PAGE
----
Sunday, May 27, 2007

An afternoon of escapism

I've been spending a lot of time lately reading blogs. The blogs I like tend to deal with racism, sexism, homophobia, issues of class, and the always lovely intersection of those in various combinations. And you know what? Sometimes this stuff upsets me. Gives me a headache, even.

So, today, I gave myself a little break, and watched some old TV. To be perfectly honest, most of the television I watch is old TV. But today, I watched with an agenda. My plan was to put politics, race hatred, misogyny and the like out of my mind, and what better way to do so than with The Jeffersons, ST:TOS and the Sunday afternoon block of "family" programs on MeTV?

As it turns out, this was not only a diverting but an educational afternoon. First off, I learned a lot about how things are for biracial Americans by watching an episode of The Jeffersons that featured Jenny and Allan, the children of Tom and Helen Willis. According to Allan, the "white" child--yes, I've seen the character referred to in this way in several places--all black folk wonder what it would be like to be white, or at least what it would be like to enjoy white skin privilege. Okay, I'll admit that it has occurred to me to wonder what it's like to not be viewed as other by the majority of folks the minute one walks into, well, just about anywhere. Apparently, though, when a darker-skinned sibling has a lighter skinned one, it's also natural for that person to think "Why me? Why am I not the one who's perceived as white?" Imagine, all these years being an American of mixed race (and one who had a sister who was fairer complected, and often assumed to be Caucasian by strangers), and I never realized that's what I was supposed to think. Of course, Allan Willis' answer to all the stress of Americans' need to put everyone they meet in a racial box was to leave the country and pass for white, and that's completely understandable, or so the folks on The Jeffersons seemed to think. The most important lesson I learned from this show is one I wish I'd know years ago, because it sure would have come in handy on many occasions--if you encounter folks who think you're not authentically black enough, as George Jefferson thought of Allan, you can always win them over by demonstrating your proficiency in playing the dozens. Now they tell me! It'll even win over any darker-skinned (and naturally, jealous of you) sibling you may have hanging around. That's right--Jenny sighed, awestruck, "I didn't know he could do that!"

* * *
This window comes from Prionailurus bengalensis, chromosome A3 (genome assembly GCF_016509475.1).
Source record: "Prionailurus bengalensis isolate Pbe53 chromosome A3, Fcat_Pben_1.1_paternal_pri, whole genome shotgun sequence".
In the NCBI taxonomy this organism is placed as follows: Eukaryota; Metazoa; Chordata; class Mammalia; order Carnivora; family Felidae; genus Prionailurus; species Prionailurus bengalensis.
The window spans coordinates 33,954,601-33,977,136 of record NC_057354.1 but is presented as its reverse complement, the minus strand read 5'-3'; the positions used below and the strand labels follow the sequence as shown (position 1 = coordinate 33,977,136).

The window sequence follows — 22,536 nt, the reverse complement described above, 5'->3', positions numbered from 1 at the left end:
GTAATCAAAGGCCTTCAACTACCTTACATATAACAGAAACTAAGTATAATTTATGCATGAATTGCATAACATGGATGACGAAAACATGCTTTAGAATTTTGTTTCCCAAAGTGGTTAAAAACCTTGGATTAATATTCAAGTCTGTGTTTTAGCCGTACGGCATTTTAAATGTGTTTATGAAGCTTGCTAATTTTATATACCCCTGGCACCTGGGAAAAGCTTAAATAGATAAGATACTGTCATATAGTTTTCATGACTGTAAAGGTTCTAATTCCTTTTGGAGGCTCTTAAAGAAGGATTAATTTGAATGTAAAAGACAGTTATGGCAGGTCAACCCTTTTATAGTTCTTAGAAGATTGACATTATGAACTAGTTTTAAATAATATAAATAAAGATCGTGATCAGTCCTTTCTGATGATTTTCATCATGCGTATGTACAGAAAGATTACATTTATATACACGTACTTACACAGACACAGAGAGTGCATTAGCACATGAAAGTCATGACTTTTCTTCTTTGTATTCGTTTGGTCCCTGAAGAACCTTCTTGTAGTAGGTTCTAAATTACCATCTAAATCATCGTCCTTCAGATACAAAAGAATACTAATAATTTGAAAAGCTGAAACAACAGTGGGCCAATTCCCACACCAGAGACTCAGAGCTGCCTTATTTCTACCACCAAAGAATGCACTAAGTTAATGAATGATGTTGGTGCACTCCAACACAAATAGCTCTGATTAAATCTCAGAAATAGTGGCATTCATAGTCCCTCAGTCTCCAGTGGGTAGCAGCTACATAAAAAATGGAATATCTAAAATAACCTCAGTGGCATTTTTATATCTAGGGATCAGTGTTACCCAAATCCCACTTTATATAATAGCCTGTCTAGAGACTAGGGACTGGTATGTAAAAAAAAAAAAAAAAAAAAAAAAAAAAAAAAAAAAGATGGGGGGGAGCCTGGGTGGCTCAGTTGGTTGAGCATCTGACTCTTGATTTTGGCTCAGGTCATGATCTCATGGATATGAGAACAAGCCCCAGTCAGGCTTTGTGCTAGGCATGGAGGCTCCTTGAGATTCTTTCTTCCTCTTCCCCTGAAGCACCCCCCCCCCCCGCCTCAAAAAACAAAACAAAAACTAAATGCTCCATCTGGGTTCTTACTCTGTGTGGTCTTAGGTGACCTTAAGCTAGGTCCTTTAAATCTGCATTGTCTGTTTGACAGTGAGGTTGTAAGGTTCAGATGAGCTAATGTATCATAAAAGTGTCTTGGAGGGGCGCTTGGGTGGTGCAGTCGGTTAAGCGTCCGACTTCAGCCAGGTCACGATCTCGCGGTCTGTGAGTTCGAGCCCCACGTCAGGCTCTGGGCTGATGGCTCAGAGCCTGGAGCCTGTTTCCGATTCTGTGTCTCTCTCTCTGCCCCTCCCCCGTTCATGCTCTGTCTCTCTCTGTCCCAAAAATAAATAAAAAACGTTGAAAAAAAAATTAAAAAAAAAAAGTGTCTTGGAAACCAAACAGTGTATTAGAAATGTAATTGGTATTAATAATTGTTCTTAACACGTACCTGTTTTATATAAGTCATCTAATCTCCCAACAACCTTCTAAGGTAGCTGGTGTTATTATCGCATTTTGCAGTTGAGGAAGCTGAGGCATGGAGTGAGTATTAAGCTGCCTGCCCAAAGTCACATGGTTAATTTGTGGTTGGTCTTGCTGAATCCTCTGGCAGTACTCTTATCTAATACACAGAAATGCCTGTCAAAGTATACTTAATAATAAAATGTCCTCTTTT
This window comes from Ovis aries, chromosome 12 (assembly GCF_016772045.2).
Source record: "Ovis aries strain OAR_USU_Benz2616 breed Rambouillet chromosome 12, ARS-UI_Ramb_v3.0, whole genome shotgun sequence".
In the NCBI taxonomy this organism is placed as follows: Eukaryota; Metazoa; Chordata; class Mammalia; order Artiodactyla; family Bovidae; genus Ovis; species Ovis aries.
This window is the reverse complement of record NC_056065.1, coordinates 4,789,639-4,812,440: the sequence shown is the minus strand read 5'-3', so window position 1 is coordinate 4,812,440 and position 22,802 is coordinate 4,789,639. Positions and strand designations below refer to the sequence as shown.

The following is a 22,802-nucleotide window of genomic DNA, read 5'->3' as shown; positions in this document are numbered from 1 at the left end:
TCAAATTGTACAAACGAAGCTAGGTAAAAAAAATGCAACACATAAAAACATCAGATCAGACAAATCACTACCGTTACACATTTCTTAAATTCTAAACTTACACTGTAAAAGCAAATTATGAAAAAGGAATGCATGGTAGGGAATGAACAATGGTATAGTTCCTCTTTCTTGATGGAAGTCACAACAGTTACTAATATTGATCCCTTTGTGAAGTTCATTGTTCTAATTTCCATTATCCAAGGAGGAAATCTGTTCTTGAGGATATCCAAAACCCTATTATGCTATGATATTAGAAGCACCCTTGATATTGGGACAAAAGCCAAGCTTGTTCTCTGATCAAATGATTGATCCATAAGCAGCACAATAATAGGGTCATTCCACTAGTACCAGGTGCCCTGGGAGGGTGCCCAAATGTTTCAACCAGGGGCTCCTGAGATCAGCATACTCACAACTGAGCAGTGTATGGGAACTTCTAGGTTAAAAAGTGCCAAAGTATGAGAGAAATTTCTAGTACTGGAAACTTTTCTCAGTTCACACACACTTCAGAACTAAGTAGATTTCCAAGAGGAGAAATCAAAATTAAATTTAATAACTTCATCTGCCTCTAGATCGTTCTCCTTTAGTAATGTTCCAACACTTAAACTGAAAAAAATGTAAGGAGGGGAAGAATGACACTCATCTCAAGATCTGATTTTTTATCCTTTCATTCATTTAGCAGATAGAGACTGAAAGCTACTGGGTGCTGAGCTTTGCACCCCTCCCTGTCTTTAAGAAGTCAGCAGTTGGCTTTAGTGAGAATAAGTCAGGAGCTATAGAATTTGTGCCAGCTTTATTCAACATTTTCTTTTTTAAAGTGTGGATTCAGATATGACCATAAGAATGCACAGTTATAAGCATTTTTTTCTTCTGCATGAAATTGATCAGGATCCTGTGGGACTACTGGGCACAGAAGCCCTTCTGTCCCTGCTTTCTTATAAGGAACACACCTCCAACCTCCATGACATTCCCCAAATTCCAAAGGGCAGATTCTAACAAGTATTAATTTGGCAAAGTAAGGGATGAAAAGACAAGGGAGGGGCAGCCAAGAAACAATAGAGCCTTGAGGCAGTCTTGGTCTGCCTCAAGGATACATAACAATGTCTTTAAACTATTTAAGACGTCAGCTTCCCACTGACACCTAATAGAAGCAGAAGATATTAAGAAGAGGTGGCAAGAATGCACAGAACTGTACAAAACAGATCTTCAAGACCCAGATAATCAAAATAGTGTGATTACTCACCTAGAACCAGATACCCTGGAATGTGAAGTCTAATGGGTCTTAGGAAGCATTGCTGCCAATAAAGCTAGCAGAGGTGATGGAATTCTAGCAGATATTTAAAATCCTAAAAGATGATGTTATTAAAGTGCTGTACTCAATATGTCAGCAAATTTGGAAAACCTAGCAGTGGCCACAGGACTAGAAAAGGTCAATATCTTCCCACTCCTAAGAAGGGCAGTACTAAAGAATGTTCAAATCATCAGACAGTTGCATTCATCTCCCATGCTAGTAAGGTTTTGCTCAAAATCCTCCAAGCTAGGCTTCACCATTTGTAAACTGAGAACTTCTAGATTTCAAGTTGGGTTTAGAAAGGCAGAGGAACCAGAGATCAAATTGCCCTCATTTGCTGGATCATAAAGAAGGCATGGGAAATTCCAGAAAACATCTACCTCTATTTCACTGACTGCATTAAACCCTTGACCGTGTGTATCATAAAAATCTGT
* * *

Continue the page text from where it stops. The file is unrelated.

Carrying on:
And to further help me with my deepening understanding of racial issues, there was the very heavy Facts of Life episode called "Who am I?" in which Tootie discovers that she is--gasp--a Negro. This fact is revealed to her by her new friend, the black and very race-conscious Fred. Her association with this young man leads her to question the fact that she's in a small minority at her fancy-pants boarding school. She seeks out the camaraderie of her African-American sisters in the student body and--guess what?--she turns out to have just about nothing in common with any of the girls! Then Tootie decides that new pal Fred would be a more appropriate partner for the annual dance contest than Carl, the white kid with whom she won last year. She changes her mind, however, when she realizes that she has a better chance of winning with Carl. Luckily, she reassures Fred (and all of us in the audience) that although she'll be dancing with Carl, she'll be celebrating with him. Whew, that's a relief! I was afraid Eastland Academy was offering a degree in miscegenation.

You may have noticed I didn't say anything about the Star Trek episode I saw today. It was "Patterns of Force". What the heck can one say about that ep?